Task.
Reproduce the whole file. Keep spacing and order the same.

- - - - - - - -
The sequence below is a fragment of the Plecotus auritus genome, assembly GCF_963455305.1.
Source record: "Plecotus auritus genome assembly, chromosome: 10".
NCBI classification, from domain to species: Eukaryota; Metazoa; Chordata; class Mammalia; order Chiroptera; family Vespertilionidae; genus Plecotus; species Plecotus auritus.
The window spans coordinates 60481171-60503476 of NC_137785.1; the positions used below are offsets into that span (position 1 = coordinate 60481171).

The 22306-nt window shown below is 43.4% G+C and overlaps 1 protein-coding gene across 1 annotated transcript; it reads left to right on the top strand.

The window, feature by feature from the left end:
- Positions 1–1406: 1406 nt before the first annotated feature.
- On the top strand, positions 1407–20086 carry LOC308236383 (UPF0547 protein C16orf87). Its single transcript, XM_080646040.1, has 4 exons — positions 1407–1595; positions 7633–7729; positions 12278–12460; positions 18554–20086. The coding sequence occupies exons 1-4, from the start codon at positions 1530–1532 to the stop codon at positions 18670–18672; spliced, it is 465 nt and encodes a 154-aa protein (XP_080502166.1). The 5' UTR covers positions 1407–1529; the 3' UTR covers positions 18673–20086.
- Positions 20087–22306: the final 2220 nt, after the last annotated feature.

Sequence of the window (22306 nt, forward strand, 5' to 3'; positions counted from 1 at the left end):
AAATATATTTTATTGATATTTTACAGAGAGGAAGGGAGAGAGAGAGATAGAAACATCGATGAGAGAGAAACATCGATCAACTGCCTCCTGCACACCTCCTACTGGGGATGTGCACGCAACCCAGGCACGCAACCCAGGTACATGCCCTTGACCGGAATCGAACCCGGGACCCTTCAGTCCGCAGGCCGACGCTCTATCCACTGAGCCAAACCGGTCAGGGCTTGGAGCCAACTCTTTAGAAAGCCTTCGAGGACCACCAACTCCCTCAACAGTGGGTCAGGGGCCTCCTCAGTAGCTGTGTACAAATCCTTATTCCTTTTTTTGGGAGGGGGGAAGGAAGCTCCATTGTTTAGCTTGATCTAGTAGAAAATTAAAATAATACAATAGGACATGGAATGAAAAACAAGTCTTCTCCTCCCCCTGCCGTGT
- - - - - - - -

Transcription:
The sequence below is a fragment of the Plecotus auritus genome, assembly GCF_963455305.1.
Source record: "Plecotus auritus genome assembly, chromosome: 10".
NCBI classification, from domain to species: Eukaryota; Metazoa; Chordata; class Mammalia; order Chiroptera; family Vespertilionidae; genus Plecotus; species Plecotus auritus.
The window spans coordinates 60481171-60503476 of NC_137785.1; the positions used below are offsets into that span (position 1 = coordinate 60481171).

The 22306-nt window shown below is 43.4% G+C and overlaps 1 protein-coding gene across 1 annotated transcript; it reads left to right on the top strand.

The window, feature by feature from the left end:
- Positions 1–1406: 1406 nt before the first annotated feature.
- On the top strand, positions 1407–20086 carry LOC308236383 (UPF0547 protein C16orf87). Its single transcript, XM_080646040.1, has 4 exons — positions 1407–1595; positions 7633–7729; positions 12278–12460; positions 18554–20086. The coding sequence occupies exons 1-4, from the start codon at positions 1530–1532 to the stop codon at positions 18670–18672; spliced, it is 465 nt and encodes a 154-aa protein (XP_080502166.1). The 5' UTR covers positions 1407–1529; the 3' UTR covers positions 18673–20086.
- Positions 20087–22306: the final 2220 nt, after the last annotated feature.

Sequence of the window (22306 nt, forward strand, 5' to 3'; positions counted from 1 at the left end):
AAATATATTTTATTGATATTTTACAGAGAGGAAGGGAGAGAGAGAGATAGAAACATCGATGAGAGAGAAACATCGATCAACTGCCTCCTGCACACCTCCTACTGGGGATGTGCACGCAACCCAGGCACGCAACCCAGGTACATGCCCTTGACCGGAATCGAACCCGGGACCCTTCAGTCCGCAGGCCGACGCTCTATCCACTGAGCCAAACCGGTCAGGGCTTGGAGCCAACTCTTTAGAAAGCCTTCGAGGACCACCAACTCCCTCAACAGTGGGTCAGGGGCCTCCTCAGTAGCTGTGTACAAATCCTTATTCCTTTTTTTGGGAGGGGGGAAGGAAGCTCCATTGTTTAGCTTGATCTAGTAGAAAATTAAAATAATACAATAGGACATGGAATGAAAAACAAGTCTTCTCCTCCCCCTGCCGTGT